Continuing The Daily Record’s look at the state of jazz today, here is the final of three installments shedding light on 15 jazz greats to emerge in the last 20 years. Note that these musicians are not necessarily the 15 greatest jazz artists to arrive since 1990. A brief listen to any of them, though, should more than persuade the most ardent purist that jazz is alive and well.

Eldar Djangirov

Eldar Djangirov is the continuation of the great line of pianists to emerge from Kansas City, Mo. that stretches back to Count Basie and Jay McShann. The three have more than an adopted hometown in common, though. Although none were born in Kansas City, all experienced significant musical growth while living there. Unlike Basie and McShann, though, Eldar’s formation started before puberty. He performed at a Russian jazz festival at age 5 and at age 12 became the youngest guest ever on Marian McPartlan’s Piano Jazz radio show. Though his latest album is straight-up smooth jazz, Eldar’s earlier work has a breadth that recalls everyone from Ahmad Jamal to Art Tatum. Albums to start with: Eldar, Live at the Blue Note

Christian McBride

Bass player Christian McBride was mentored and hailed by no less an authority than Ray Brown before starting off on his own. McBride works comfortably in the traditional vein on his early albums like “Fingerpainting,” the excellent tribute to Herbie Hancock performed in a bass/guitar/trumpet setting. He gets more funky and touches on fusion with his three-disc live set recorded at Tonic and studio albums “Sci-Fi” and “Vertical Vision.” In 2003, McBride collaborated with hip hop drummer Ahmir “?uestlove” Thompson of the Roots and keyboardist Uri Caine for a spectacular collaboration known as the Philadelphia Experiment. McBride has also worked extensively with Sting and Pat Metheny. Albums to start with: Fingerpainting, The Philadelphia Experiment.

Joshua Redman

Expectations have been high for Joshua Redman since winning the Thelonious Monk International Jazz Saxophone Competition in 1991. While Redman hasn’t fulfilled those unrealistic expectations by taking his instrument to the heights achieved by Sonny Rollins and John Coltrane, he has built a strong career on his own terms. Redman’s early quintets helped launch the careers of Christian McBride and Brad Mehldau and his work as musical director of the San Francisco Jazz Collective paired him with legends like Bobby Hutcherson and new artists like Miguel Zenon. Redman’s catalog is adventurous enough to include covers of Eric Clapton’s “Tears in Heaven” with guitarist Pat Metheny and funky experiments that recall Eddie Harris. Albums to start with: Spirit of the Moment, Back East.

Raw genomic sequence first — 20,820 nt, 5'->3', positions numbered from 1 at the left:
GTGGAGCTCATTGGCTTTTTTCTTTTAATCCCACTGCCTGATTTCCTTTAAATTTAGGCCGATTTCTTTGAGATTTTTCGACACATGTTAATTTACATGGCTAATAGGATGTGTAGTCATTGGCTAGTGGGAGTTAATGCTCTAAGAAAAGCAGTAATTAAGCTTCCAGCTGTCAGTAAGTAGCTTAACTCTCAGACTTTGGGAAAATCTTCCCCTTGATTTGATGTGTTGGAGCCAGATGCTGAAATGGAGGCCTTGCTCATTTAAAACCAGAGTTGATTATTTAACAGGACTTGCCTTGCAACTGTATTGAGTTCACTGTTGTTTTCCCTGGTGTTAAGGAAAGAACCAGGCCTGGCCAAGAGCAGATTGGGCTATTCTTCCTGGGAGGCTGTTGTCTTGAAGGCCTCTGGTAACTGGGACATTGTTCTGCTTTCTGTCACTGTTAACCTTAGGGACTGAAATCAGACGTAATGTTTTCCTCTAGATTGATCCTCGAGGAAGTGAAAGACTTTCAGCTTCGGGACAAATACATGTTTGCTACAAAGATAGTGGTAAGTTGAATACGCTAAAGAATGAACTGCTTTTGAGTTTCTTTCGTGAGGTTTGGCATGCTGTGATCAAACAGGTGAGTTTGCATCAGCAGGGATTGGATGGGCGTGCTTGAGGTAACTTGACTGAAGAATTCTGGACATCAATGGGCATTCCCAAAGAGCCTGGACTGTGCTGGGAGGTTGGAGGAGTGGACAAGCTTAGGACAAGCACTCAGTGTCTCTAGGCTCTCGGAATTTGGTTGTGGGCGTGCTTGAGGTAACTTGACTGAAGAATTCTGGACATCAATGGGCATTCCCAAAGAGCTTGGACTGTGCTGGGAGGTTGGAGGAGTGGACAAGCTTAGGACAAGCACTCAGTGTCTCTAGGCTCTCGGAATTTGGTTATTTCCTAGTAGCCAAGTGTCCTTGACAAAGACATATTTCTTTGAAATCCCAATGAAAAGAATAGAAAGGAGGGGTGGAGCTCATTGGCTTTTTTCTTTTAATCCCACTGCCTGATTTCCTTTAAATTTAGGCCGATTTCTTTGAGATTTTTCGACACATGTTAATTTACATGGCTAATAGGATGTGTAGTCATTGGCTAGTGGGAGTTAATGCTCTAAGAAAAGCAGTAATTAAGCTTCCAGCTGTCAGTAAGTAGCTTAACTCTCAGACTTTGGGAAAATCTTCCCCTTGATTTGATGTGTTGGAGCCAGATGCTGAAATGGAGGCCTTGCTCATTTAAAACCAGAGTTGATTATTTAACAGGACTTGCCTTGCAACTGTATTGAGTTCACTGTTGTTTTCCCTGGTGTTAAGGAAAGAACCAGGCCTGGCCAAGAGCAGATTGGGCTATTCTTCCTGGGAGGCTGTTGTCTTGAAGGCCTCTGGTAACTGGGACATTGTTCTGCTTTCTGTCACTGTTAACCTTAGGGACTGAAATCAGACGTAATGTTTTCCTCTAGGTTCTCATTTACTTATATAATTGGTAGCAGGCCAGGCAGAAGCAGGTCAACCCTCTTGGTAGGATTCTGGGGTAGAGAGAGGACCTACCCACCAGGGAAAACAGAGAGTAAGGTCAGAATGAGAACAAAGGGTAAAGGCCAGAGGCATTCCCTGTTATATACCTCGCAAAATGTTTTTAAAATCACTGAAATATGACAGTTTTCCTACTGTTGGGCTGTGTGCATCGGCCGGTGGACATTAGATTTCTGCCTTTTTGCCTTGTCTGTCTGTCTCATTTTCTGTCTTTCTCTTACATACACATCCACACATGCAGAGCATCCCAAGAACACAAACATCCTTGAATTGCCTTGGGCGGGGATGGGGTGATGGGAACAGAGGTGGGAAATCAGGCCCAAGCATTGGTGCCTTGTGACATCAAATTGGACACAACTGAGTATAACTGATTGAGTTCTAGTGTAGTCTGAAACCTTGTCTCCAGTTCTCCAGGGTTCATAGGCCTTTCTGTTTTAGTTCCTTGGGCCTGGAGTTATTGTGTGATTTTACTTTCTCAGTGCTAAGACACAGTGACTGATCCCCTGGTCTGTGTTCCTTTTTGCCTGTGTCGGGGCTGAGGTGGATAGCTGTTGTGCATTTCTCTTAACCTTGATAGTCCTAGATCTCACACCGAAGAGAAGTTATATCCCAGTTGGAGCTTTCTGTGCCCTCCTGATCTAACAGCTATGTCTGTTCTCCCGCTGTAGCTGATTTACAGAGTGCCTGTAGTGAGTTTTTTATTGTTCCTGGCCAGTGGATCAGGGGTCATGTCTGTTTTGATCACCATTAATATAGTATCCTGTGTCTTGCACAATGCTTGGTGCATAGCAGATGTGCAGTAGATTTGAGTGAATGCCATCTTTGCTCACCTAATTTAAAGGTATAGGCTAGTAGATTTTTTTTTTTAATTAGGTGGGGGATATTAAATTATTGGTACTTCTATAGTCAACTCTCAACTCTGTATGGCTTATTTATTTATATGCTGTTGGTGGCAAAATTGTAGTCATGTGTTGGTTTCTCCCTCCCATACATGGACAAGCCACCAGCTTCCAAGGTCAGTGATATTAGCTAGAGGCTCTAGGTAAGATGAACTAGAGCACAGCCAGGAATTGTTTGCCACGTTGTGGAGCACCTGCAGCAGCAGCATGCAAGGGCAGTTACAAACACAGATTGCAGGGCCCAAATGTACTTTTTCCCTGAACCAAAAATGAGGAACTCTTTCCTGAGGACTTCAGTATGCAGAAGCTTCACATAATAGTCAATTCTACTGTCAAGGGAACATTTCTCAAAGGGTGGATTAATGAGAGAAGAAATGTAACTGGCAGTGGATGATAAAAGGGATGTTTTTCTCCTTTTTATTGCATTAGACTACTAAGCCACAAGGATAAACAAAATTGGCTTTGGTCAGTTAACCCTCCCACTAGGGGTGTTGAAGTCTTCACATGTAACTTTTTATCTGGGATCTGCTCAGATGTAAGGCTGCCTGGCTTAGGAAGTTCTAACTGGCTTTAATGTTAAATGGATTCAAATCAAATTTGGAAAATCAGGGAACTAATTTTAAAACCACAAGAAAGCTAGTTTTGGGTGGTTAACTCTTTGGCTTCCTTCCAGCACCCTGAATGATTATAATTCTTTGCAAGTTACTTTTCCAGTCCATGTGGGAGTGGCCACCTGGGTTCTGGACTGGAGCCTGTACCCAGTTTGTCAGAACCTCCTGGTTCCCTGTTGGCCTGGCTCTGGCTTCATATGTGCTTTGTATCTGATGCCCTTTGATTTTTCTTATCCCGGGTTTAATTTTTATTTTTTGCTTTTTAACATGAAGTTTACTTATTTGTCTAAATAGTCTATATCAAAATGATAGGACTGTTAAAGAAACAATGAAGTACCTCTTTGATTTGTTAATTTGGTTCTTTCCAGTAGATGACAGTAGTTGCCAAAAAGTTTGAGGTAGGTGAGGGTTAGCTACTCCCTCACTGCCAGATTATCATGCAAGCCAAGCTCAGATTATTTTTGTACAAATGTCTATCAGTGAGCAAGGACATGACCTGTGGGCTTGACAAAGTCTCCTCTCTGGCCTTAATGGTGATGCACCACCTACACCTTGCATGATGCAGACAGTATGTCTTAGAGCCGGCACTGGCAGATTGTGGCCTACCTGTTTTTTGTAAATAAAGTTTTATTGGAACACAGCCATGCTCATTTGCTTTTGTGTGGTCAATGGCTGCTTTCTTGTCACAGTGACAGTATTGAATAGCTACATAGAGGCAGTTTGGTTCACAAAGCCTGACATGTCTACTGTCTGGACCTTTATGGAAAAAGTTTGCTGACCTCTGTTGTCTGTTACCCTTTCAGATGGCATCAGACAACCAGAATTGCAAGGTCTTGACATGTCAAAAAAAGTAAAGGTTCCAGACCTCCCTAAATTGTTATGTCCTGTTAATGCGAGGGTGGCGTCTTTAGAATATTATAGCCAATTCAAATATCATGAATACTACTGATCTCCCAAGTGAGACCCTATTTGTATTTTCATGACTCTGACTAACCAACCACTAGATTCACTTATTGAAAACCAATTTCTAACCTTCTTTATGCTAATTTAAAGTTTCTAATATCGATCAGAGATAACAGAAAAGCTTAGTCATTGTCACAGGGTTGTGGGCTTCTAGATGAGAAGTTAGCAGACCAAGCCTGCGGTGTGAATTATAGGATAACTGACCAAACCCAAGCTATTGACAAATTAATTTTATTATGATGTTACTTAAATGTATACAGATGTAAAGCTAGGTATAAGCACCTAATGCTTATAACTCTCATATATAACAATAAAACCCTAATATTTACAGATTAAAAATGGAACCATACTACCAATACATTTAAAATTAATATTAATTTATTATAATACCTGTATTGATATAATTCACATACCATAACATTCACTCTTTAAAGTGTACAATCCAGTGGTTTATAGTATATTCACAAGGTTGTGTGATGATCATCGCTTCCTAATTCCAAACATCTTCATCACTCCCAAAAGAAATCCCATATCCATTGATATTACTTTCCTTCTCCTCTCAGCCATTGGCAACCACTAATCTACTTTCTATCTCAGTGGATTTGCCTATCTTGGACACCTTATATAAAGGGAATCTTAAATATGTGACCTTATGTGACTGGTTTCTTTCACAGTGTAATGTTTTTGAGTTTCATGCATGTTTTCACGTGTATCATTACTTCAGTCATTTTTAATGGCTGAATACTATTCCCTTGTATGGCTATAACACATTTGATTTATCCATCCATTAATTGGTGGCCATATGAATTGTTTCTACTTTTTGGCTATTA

Savion Glover

Jazz tap may have died with the golden age of big-budget Hollywood musicals, but Savion Glover is trying his best to bring it back. He has appeared in televised concerts with Wynton Marsalis’ Jazz at the Lincoln Center Orchestra, collaborated with poet Reg E. Gaines and saxophone player Matana Roberts for the John Coltrane-inspired improve “If Trane Was Here,” appeared in Spike Lee’s “Bamboozled” and was a cast member of “Sesame Street.” Glover hasn’t recorded any albums, but his live performances are a potent reminder that jazz isn’t the exclusive province of those with a horn or a voice.

Bad Plus

Combining rock and jazz is nothing new, but the piano/drums/bass trio Bad Plus have done it in an acoustic setting that resembles Medeski, Martin and Wood more than Weather Report. Their early albums were filled with original material that split the difference between Oscar Peterson and Ben Folds, tempered by occasional arrangements of Pixies and Black Sabbath classics. Unfortunately, recent releases have steered sharply away from new compositions and saturated the increasing covers with more irony. While the concept of their newest album – all covers with a female vocalist – makes one wary, their early material should not be overlooked. Albums to start with: Give, Suspicious Activity.

Keep Reading 15 Jazz Greats to Emerge in the Last 20 Years

Part One

Part Two

Five Legends Still Adding to Their Legacies